Calculating risk: terror warnings

Terror alerts may cause unease and panic, yet they serve as a vital insurance policy on many levels.

 Though many threats do not unfold, Government terror alerts are based on assessing large scale risk in order to prevent a major catastrophe. [EPA]

I was heartened this past week by the healthy reactions of many to the US State Department’s most recent European travel alert. Lacking the (marginally) more specific information necessary to declare a full-fledged “travel warning,” the department nonetheless alerted US citizens on October 3 “to the potential for terrorist attacks in Europe.” Of course, given past history, the potential for terrorist attacks has hung like an incubus over Europe for years now, and there was nothing in this alert to suggest the current threat to be materially different.

“Terrorists,” the missive went on, “may elect to use a variety of means and weapons and target both official and private interests.” That would pretty well cover all contingencies; hard to argue with that.

Lacking any information about what the terrorists might intend to attack in the future, the alert went on to recount familiar categories of targets struck in the past.

And finally, lacking any usefully practical guidance about what people should do to protect themselves, the department deftly placed the onus on the potential victim: Travelers, it said, “…should take every precaution to be aware of their surroundings and to adopt appropriate safety measures…” – whatever those might be.

In truth, there was really nothing exceptional about this latest bit of bureaucratic boilerplate. I have seen its equivalent countless times over the years, and have even done my part in the past to help create it. And yet, for some reason, this particular governmental “alert” seemed to strike a chord and to generate a reaction.

Anne Applebaum, the Washington Post Op-ed columnist, appeared to speak for many in decrying the uselessness of this exercise. “In truth,” she said, “the only people who can profit from such a warning are the officials who issue it.” Well, of course. And that would explain why we see so many of them.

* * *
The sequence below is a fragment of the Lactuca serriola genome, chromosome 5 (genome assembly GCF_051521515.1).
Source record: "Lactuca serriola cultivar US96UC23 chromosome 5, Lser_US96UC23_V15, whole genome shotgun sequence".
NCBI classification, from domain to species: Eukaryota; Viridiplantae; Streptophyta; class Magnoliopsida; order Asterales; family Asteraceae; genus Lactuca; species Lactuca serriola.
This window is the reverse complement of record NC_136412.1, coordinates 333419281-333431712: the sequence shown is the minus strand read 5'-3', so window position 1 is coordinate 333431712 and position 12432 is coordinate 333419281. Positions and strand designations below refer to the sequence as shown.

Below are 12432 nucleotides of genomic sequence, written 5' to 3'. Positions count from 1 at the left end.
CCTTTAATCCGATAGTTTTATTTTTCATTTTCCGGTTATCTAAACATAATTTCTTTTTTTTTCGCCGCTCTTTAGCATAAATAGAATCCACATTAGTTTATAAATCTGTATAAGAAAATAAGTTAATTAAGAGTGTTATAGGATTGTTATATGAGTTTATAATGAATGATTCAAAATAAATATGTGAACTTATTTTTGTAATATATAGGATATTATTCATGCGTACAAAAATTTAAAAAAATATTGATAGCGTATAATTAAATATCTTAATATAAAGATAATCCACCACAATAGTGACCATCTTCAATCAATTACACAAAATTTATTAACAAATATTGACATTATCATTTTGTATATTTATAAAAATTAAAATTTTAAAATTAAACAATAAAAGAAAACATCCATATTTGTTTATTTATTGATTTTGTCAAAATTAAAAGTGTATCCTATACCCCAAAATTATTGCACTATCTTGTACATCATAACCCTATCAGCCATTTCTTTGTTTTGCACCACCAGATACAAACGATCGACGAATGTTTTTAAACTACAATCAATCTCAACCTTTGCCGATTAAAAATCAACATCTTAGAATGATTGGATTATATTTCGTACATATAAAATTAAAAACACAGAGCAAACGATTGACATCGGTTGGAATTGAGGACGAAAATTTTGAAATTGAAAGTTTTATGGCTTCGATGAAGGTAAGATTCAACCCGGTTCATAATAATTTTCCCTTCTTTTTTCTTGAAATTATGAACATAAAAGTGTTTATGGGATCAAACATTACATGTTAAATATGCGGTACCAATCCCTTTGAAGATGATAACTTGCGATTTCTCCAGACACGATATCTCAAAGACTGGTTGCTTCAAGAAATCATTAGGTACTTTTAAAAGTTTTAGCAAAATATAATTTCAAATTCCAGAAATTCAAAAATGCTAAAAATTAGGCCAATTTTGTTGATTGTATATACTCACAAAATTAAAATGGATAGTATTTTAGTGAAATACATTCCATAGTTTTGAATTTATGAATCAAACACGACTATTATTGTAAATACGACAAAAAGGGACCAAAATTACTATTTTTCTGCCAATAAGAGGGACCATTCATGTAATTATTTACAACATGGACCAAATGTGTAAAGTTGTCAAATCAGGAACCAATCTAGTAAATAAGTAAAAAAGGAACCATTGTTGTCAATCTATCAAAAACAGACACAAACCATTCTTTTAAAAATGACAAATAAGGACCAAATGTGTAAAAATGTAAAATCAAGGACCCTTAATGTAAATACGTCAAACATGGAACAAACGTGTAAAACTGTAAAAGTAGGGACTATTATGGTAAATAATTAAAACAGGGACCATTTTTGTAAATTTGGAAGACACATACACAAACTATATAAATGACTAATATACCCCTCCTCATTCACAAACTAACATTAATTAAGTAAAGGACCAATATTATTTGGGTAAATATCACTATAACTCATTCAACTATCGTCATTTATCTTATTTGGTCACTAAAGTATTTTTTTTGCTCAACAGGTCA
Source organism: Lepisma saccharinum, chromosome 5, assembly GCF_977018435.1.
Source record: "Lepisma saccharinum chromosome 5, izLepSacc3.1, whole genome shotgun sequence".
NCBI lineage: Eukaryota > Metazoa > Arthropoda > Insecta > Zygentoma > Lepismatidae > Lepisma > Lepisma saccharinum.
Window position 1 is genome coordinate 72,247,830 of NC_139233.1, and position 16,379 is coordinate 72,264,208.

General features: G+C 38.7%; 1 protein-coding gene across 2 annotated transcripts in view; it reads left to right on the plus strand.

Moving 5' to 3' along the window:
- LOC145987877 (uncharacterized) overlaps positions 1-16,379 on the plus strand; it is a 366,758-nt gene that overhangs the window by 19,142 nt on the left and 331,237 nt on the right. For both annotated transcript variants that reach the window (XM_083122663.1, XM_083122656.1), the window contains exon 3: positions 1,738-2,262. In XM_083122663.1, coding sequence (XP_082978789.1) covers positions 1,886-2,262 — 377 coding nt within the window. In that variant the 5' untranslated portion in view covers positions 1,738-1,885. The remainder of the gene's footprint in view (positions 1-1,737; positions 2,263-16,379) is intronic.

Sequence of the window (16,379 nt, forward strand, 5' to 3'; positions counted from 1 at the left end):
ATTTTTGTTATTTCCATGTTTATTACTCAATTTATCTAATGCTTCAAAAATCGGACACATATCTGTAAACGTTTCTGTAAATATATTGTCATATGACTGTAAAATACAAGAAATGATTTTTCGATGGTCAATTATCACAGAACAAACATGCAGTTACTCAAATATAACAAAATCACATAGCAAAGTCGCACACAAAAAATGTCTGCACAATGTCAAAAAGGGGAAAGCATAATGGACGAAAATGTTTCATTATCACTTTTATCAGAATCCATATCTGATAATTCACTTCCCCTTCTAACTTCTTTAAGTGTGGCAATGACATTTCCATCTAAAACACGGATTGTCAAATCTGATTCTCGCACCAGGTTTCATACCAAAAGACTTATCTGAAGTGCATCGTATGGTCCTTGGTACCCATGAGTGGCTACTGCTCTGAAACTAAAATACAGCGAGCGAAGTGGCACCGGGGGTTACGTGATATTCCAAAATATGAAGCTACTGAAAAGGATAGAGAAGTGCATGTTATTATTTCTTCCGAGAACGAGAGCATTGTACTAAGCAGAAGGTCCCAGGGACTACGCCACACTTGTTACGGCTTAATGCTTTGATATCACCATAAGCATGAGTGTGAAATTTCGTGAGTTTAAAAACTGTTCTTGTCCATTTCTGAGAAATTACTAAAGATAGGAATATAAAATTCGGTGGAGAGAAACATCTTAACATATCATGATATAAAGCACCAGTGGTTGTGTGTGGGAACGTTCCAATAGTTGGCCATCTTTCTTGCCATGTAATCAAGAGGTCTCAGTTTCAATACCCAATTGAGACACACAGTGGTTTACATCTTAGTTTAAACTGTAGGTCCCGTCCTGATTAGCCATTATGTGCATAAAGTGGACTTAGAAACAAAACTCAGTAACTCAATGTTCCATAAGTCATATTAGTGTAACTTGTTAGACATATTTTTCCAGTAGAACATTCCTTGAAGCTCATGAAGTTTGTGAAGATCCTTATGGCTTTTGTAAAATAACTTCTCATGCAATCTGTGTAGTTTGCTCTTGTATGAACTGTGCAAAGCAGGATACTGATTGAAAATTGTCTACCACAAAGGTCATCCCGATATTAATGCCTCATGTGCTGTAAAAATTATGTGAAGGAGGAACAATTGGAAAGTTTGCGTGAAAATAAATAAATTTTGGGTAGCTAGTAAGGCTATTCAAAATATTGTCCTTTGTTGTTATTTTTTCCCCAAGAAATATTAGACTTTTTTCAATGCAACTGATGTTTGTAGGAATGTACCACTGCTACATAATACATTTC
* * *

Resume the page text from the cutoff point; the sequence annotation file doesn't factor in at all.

Many years ago, as I began to emerge from the depths of the US federal bureaucracy and became exposed to the dangers of dealing with Congress and with senior policymakers, a grizzled old warrior would pull me aside from time to time to provide useful advice, much of which has stayed with me ever since. “Always remember:” he said on one such occasion, “Fear drives the system.”

He was talking about bureaucratic fear: The fear that if something goes seriously wrong, and if one’s agency – or, worse yet, oneself – can be blamed, rightly or wrongly, fairly or unfairly, they most likely will be.

Individuals and organizations which have imprudently failed to “fireproof” themselves, in the bureaucratic vernacular, suddenly find themselves vulnerable in such circumstances. Rivals can pounce; careers can be wrecked; bureaucratic responsibilities and power can be shifted; and budgets can be slashed. 

As these rules of bureaucratic life translate in the world of national security, it means that if threats are not foreseen, if dots are not connected, if warnings are not issued and, God forbid, something bad happens, there will be hell to pay. And while the costs of a false warning will be negligible, a failure to warn could be catastrophic.